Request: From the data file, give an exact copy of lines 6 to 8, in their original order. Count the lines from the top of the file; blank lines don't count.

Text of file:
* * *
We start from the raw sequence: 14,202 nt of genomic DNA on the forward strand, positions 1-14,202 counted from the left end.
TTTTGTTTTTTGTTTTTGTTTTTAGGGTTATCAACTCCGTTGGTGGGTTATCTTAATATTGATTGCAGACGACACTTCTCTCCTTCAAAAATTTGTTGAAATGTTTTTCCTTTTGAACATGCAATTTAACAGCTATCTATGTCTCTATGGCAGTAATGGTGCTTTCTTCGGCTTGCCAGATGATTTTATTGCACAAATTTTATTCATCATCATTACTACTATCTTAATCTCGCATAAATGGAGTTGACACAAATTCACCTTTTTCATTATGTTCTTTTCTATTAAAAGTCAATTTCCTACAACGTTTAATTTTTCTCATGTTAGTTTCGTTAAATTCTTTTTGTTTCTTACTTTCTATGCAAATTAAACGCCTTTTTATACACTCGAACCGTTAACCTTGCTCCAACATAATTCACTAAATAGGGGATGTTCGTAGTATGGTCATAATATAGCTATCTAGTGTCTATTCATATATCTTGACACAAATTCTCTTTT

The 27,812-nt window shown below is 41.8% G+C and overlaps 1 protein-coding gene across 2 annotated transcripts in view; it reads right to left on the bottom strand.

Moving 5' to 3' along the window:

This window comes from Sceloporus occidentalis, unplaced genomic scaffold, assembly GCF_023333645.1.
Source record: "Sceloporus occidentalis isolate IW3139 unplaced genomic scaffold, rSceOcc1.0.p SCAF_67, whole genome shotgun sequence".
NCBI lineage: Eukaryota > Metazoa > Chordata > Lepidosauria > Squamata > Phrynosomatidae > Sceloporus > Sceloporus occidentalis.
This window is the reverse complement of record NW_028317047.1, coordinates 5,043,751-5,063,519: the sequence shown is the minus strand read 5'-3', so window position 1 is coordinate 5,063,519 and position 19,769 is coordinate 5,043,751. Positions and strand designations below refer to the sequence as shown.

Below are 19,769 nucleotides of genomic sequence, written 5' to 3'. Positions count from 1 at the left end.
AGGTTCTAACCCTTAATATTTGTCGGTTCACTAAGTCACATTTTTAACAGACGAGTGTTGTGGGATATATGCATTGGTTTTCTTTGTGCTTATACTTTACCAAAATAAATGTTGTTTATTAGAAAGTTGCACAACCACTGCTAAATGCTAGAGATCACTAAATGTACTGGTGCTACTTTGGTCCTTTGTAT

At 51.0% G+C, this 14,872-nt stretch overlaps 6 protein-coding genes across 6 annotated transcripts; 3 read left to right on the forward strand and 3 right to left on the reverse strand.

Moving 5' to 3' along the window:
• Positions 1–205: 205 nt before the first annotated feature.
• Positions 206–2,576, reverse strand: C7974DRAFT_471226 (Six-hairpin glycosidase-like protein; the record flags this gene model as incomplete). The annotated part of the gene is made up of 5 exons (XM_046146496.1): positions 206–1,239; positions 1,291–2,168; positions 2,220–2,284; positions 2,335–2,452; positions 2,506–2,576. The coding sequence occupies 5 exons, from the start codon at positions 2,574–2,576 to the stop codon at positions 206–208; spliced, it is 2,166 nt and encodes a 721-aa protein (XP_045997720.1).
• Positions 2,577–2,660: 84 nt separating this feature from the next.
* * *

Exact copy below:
Source record: "Sceloporus occidentalis isolate IW3139 unplaced genomic scaffold, rSceOcc1.0.p SCAF_67, whole genome shotgun sequence".
NCBI lineage: Eukaryota > Metazoa > Chordata > Lepidosauria > Squamata > Phrynosomatidae > Sceloporus > Sceloporus occidentalis.
This window is the reverse complement of record NW_028317047.1, coordinates 5,043,751-5,063,519: the sequence shown is the minus strand read 5'-3', so window position 1 is coordinate 5,063,519 and position 19,769 is coordinate 5,043,751. Positions and strand designations below refer to the sequence as shown.